Since taking office, Biden has urged his party to apply the lessons of the Obama years by clearly communicating his achievements to voters — a strategy his former boss hesitated to adopt after the passage of the 2009 American Recovery and Reinvestment Act.

But the White House Biden is also struggling to convince voters that he has lived up to his promise to make their lives easier. A Washington Post-ABC News poll released Monday found that 62% of Americans say Biden did not accomplish “a great deal” or “little or nothing” in his first two years in office, compared with 36% who say he did “a great deal” or achieved “a lot”.

Just 37% of Democrats said they want Biden to seek a second term, a notable drop from the 52% who said the same thing ahead of November’s midterm elections, according to a published poll by the Associated Press-NORC Center for Public Affairs Research revealed found Monday.

Though Biden risks losing touch with voters’ economic concerns, every State of the Union address is an important moment “to pretty aggressively tell the positive story,” said Michael Waldman, a senior speechwriter for former President Clinton four State of the Union addresses and two inaugural addresses.

“The public often doesn’t believe good news,” Waldman said, noting that “public perception often falls quite short of reality.”

The audience will contain visual reminders of policy goals that have remained unattainable for Democrats. Biden and Vice President Kamala Harris have urged Congress to resume talks on reforming police accountability following the fatal attack on Tire Nichols by five Memphis police officers. RowVaughn and Rodney Wells, Nichols’ mother and stepfather, are expected to attend the speech.

Brandon Tsay, who disarmed the Monterey Park gunman as he entered a second dance studio, is also said to be at the address, while Biden urges Congress to reinstate an assault weapons ban. Biden signed a bipartisan gun safety law into law in June after a shooting at a mass school in Texas. The bill increased background checks for younger gun buyers and expanded an existing law preventing domestic abusers from buying guns.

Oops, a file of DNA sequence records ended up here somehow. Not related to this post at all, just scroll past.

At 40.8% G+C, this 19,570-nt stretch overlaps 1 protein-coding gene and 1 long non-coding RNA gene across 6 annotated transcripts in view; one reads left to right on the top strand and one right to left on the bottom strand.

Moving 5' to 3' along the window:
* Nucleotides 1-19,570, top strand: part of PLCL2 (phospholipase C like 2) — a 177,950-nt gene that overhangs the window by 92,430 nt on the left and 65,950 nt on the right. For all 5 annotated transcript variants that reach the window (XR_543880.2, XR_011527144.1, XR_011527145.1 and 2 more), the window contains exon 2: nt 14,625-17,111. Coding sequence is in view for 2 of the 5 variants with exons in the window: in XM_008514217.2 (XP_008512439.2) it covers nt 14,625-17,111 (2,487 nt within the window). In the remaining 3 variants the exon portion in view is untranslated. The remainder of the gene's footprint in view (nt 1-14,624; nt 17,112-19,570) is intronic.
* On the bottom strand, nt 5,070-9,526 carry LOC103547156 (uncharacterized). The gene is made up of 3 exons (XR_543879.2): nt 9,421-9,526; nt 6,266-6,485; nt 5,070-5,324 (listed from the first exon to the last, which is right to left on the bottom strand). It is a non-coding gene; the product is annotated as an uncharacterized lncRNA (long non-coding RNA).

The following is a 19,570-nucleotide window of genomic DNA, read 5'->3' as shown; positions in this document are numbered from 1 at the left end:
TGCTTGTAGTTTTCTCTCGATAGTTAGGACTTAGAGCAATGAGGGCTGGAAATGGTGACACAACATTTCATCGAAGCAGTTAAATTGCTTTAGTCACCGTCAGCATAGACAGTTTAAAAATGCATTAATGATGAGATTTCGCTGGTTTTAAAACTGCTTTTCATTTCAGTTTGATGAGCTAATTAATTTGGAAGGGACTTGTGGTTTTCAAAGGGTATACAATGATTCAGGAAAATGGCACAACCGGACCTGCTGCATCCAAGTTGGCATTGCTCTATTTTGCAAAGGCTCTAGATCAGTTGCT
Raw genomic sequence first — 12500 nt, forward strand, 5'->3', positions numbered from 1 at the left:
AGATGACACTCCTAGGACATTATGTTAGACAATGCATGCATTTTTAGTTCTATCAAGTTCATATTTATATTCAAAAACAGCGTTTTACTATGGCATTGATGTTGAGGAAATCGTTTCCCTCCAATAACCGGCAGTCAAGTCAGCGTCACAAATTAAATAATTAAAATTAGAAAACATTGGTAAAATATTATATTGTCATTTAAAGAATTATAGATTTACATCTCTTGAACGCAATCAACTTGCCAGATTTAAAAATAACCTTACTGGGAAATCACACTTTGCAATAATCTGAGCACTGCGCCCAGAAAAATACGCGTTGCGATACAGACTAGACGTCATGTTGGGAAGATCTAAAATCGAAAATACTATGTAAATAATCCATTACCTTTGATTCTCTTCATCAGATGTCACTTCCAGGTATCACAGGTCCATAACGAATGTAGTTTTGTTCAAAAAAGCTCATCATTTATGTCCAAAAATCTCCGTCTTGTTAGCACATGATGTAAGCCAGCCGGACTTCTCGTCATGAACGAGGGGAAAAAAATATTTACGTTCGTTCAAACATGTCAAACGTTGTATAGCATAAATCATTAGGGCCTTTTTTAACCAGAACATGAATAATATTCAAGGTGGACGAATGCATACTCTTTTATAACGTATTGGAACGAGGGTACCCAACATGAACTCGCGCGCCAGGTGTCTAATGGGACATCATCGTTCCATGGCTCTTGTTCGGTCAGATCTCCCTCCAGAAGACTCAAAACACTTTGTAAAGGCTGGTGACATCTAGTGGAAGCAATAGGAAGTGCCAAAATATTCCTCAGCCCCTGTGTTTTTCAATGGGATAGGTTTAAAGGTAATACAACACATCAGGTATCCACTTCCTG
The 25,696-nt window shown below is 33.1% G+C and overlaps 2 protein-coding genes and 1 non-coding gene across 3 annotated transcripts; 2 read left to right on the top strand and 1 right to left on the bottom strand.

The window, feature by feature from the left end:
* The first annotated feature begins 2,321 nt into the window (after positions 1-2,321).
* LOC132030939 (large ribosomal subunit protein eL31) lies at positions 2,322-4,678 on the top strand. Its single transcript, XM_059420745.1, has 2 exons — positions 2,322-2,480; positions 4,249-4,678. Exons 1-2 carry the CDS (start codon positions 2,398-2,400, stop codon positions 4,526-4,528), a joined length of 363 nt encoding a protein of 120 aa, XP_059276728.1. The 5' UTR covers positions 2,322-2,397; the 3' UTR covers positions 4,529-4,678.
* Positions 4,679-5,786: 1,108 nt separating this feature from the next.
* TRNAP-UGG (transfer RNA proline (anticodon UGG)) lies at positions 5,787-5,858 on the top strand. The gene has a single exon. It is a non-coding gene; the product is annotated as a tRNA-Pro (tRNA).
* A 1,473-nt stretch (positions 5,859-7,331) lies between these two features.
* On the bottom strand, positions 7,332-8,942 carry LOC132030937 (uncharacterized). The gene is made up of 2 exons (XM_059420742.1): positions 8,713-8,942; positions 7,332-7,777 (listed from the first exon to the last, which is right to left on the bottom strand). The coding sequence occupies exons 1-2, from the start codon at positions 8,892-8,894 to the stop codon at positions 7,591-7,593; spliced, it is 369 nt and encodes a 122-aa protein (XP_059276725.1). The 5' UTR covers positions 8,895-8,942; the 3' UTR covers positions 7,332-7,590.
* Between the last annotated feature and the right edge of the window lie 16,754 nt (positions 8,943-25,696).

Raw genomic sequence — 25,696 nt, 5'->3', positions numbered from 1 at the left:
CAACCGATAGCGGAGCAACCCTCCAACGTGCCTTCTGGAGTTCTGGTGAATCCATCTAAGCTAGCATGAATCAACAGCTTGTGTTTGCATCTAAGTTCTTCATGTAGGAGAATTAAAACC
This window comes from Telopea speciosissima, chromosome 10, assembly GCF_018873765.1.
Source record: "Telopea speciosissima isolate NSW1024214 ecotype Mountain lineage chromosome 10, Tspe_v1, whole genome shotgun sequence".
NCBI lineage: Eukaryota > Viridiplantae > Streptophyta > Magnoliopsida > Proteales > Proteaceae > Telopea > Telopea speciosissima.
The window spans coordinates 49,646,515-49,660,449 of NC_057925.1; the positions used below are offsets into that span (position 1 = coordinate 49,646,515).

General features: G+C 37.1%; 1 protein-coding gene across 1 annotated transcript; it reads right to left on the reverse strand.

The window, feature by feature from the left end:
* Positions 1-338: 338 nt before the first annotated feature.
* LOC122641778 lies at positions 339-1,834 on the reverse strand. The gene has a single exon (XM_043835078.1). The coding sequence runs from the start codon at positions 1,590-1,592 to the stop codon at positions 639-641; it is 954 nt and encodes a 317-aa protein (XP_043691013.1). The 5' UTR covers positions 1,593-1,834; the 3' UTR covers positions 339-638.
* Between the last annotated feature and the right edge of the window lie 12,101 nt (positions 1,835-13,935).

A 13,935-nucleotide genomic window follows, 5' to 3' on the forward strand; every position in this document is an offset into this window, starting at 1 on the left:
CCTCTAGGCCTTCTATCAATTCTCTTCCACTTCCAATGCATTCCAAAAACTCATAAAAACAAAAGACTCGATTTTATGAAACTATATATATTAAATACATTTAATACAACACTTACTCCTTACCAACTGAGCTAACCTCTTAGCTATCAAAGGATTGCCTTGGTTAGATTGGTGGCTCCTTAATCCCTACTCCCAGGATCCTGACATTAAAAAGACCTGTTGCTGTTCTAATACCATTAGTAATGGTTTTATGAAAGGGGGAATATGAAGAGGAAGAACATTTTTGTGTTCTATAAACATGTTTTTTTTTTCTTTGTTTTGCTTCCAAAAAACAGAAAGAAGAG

A total of 26 guests who “embody issues or issues to be addressed during the speech” have been invited to sit with First Lady Jill Biden, the White House said in a statement Tuesday. Oksana Markarova, Ambassador of Ukraine to the US, U2 frontman and Irish rock star Bono, and Paul Pelosi, husband of former House Speaker Nancy Pelosi (D-San Francisco) are among the attendees.

Some of these guests will also appear in the president’s call for Congress to work together on four bipartisan issues he spoke about last year: fighting cancer, improving veteran health care, tackling the opioid crisis and providing more mental health services.

“If we were able to work together at the last congress, there is no reason why we cannot work together at this new congress. The people sent us a clear message,” Biden will tell Republican lawmakers. “Fighting for the sake of fighting, power for the sake of power, conflict for the sake of conflict gets us nowhere.”

Most presidents face a divided Congress after their first midterm election. But in Biden’s case, November’s election wasn’t much of a rebuke from his administration. Democrats kept House losses well below historical averages and won a Senate seat. The president’s party also won two governorships and control of four other state legislatures.

White House officials say one reason for that result was Biden’s ability to draw a clear distinction between former President Trump and the right-wing Republicans who support him. He’ll likely highlight that contrast again as he prepares to fight House Republicans over the next two years and hints at a re-election campaign. GOP members, who have raised eyebrows in recent months, will provide the visual contrast the president will be looking for, Waldman said.

“Presidents are very aware of how every word and comma is used — who’s going to cheer, who’s going to scowl,” Waldman said. “Any time the camera pans to George Santos or Marjorie Taylor Greene, it’s a win. He has some foils to play against.” Watch: Biden delivers 2023 State of the Union address